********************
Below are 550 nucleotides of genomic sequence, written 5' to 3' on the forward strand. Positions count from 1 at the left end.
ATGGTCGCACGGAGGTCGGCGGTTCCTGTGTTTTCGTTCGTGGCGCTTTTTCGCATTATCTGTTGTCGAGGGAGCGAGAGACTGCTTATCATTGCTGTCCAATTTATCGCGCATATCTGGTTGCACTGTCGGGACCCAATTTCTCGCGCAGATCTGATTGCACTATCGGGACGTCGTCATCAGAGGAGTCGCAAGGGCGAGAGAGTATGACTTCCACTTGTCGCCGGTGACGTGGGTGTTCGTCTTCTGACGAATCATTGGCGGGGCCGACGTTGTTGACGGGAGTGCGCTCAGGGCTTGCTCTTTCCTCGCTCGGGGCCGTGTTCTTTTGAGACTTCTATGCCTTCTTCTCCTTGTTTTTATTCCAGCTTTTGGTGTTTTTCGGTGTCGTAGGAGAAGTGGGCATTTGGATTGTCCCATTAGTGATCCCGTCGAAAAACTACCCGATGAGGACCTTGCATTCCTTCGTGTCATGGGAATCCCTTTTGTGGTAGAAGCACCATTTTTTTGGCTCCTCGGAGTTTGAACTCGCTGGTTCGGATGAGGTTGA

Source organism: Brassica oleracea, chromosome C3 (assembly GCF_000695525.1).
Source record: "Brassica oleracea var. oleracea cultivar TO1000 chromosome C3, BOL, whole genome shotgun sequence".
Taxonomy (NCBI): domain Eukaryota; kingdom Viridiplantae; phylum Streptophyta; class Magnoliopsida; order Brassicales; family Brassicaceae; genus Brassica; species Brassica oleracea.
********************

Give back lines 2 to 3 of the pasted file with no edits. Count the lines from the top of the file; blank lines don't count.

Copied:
ATGGTCGCACGGAGGTCGGCGGTTCCTGTGTTTTCGTTCGTGGCGCTTTTTCGCATTATCTGTTGTCGAGGGAGCGAGAGACTGCTTATCATTGCTGTCCAATTTATCGCGCATATCTGGTTGCACTGTCGGGACCCAATTTCTCGCGCAGATCTGATTGCACTATCGGGACGTCGTCATCAGAGGAGTCGCAAGGGCGAGAGAGTATGACTTCCACTTGTCGCCGGTGACGTGGGTGTTCGTCTTCTGACGAATCATTGGCGGGGCCGACGTTGTTGACGGGAGTGCGCTCAGGGCTTGCTCTTTCCTCGCTCGGGGCCGTGTTCTTTTGAGACTTCTATGCCTTCTTCTCCTTGTTTTTATTCCAGCTTTTGGTGTTTTTCGGTGTCGTAGGAGAAGTGGGCATTTGGATTGTCCCATTAGTGATCCCGTCGAAAAACTACCCGATGAGGACCTTGCATTCCTTCGTGTCATGGGAATCCCTTTTGTGGTAGAAGCACCATTTTTTTGGCTCCTCGGAGTTTGAACTCGCTGGTTCGGATGAGGTTGA

Source organism: Brassica oleracea, chromosome C3 (assembly GCF_000695525.1).